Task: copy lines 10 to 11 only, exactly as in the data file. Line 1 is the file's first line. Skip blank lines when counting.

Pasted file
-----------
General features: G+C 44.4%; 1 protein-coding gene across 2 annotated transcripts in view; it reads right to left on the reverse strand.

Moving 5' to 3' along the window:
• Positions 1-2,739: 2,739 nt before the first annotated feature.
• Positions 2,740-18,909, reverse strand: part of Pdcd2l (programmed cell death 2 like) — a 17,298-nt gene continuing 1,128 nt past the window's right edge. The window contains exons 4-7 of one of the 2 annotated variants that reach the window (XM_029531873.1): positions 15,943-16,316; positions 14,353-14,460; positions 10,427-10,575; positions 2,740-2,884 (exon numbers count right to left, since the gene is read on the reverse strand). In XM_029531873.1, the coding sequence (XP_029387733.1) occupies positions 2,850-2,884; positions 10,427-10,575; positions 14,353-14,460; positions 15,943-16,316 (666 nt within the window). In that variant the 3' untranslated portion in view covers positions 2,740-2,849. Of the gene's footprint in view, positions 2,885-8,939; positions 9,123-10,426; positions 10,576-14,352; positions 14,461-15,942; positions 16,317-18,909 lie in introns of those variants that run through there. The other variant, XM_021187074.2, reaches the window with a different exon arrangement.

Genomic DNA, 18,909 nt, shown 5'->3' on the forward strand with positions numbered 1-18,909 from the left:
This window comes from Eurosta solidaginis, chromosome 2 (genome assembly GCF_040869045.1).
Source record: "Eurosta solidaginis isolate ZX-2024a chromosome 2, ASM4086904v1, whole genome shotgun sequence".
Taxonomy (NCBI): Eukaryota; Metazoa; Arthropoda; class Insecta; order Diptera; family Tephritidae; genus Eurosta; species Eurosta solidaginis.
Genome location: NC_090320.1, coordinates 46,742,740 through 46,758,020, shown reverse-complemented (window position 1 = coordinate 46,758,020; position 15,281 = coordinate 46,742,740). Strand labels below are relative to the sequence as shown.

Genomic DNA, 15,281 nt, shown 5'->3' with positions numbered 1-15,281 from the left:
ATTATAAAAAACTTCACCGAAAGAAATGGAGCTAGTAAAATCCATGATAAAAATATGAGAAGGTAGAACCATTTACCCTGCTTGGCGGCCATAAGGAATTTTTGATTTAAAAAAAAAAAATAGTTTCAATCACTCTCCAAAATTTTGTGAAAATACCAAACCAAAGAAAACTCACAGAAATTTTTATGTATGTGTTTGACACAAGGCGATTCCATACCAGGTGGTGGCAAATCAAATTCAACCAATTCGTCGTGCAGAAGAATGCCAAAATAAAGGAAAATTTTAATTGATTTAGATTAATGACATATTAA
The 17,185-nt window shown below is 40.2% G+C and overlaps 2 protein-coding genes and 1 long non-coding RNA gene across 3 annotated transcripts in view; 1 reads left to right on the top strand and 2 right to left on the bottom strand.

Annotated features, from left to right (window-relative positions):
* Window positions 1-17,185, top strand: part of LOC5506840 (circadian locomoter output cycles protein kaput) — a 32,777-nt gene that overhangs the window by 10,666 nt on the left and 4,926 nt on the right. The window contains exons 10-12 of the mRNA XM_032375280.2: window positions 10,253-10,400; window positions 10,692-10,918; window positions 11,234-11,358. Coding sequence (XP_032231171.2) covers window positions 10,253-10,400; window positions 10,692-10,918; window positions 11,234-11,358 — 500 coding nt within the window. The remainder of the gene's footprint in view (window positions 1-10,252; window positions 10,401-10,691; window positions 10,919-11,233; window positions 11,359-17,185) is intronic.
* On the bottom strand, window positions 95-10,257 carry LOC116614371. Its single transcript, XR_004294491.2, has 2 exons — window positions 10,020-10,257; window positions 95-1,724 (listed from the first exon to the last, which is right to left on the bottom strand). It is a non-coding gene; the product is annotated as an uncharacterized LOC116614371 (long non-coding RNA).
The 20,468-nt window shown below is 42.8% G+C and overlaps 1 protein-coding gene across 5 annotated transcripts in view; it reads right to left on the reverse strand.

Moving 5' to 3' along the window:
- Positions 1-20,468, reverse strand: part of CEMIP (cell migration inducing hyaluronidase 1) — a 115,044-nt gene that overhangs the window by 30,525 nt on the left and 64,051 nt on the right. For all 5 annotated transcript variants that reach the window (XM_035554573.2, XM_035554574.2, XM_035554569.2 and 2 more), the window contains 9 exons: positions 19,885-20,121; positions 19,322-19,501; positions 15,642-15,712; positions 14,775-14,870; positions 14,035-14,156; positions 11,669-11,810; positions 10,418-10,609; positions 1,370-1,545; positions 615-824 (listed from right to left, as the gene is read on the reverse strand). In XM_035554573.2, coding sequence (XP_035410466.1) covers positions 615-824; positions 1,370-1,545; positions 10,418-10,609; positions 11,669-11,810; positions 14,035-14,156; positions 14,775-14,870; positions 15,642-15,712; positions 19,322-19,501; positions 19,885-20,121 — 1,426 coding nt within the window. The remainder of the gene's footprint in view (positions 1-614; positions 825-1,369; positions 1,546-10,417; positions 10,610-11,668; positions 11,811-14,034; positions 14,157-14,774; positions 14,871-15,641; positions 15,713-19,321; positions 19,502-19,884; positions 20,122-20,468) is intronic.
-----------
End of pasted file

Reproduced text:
Genomic DNA, 15,281 nt, shown 5'->3' with positions numbered 1-15,281 from the left:
ATTATAAAAAACTTCACCGAAAGAAATGGAGCTAGTAAAATCCATGATAAAAATATGAGAAGGTAGAACCATTTACCCTGCTTGGCGGCCATAAGGAATTTTTGATTTAAAAAAAAAAAATAGTTTCAATCACTCTCCAAAATTTTGTGAAAATACCAAACCAAAGAAAACTCACAGAAATTTTTATGTATGTGTTTGACACAAGGCGATTCCATACCAGGTGGTGGCAAATCAAATTCAACCAATTCGTCGTGCAGAAGAATGCCAAAATAAAGGAAAATTTTAATTGATTTAGATTAATGACATATTAA